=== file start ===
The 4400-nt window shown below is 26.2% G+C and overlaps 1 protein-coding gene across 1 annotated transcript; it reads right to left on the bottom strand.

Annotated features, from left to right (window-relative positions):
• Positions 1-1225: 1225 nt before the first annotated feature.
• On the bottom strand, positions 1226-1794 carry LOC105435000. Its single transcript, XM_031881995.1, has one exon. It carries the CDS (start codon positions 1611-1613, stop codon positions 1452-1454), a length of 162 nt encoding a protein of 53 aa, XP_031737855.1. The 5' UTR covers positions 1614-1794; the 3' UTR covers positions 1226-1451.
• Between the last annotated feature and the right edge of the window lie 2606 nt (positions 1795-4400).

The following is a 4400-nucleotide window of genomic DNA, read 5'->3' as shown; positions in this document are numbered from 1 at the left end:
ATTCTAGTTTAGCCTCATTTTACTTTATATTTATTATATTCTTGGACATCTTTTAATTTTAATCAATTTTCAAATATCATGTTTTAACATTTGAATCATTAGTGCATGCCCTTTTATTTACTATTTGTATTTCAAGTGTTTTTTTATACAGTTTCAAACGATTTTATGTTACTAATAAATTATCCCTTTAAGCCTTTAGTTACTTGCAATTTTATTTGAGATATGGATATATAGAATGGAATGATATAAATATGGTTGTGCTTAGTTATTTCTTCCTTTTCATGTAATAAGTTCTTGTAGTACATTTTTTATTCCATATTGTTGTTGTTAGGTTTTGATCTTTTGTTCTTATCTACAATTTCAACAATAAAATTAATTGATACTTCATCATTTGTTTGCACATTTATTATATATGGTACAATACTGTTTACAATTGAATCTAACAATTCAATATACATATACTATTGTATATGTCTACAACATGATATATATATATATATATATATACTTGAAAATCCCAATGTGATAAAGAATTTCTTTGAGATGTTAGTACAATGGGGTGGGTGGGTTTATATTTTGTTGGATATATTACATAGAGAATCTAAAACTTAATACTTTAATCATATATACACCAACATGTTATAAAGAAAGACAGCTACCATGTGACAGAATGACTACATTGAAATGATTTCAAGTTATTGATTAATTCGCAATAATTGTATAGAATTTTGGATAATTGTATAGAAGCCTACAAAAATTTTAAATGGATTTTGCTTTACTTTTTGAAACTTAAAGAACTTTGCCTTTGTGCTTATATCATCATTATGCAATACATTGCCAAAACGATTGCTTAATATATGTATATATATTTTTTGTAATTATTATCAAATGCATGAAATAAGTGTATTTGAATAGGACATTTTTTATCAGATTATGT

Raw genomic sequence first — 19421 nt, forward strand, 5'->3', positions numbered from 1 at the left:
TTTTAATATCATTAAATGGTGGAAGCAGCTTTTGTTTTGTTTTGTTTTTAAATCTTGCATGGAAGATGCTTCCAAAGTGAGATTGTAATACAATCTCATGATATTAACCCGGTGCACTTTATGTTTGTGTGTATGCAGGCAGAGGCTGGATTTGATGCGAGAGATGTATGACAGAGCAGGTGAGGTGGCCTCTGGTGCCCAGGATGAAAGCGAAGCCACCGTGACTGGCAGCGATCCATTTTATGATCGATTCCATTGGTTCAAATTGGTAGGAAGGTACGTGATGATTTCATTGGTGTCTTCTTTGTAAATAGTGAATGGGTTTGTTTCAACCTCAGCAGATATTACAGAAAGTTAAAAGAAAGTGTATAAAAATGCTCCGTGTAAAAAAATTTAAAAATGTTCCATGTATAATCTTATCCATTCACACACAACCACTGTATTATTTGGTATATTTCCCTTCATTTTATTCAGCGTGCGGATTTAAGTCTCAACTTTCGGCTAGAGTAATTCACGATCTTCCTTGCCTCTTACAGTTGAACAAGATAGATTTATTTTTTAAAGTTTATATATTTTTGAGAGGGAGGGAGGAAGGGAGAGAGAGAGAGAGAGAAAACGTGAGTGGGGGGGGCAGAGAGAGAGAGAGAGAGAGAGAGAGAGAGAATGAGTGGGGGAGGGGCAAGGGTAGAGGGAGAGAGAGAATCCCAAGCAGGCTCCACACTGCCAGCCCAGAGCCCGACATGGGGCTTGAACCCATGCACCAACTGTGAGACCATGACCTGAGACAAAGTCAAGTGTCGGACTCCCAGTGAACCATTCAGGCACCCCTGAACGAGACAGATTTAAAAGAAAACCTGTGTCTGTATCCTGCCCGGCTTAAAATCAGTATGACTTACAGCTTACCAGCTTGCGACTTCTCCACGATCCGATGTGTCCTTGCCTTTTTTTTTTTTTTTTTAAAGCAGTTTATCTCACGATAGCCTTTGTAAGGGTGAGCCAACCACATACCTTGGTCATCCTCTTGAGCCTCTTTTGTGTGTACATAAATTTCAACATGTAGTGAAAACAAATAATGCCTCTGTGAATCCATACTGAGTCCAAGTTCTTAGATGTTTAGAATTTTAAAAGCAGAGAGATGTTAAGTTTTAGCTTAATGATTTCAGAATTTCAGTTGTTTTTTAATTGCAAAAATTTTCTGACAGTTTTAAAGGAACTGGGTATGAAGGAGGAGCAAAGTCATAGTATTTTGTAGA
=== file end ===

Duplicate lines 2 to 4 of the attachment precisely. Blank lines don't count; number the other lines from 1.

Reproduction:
Annotated features, from left to right (window-relative positions):
• Positions 1-1225: 1225 nt before the first annotated feature.
• On the bottom strand, positions 1226-1794 carry LOC105435000. Its single transcript, XM_031881995.1, has one exon. It carries the CDS (start codon positions 1611-1613, stop codon positions 1452-1454), a length of 162 nt encoding a protein of 53 aa, XP_031737855.1. The 5' UTR covers positions 1614-1794; the 3' UTR covers positions 1226-1451.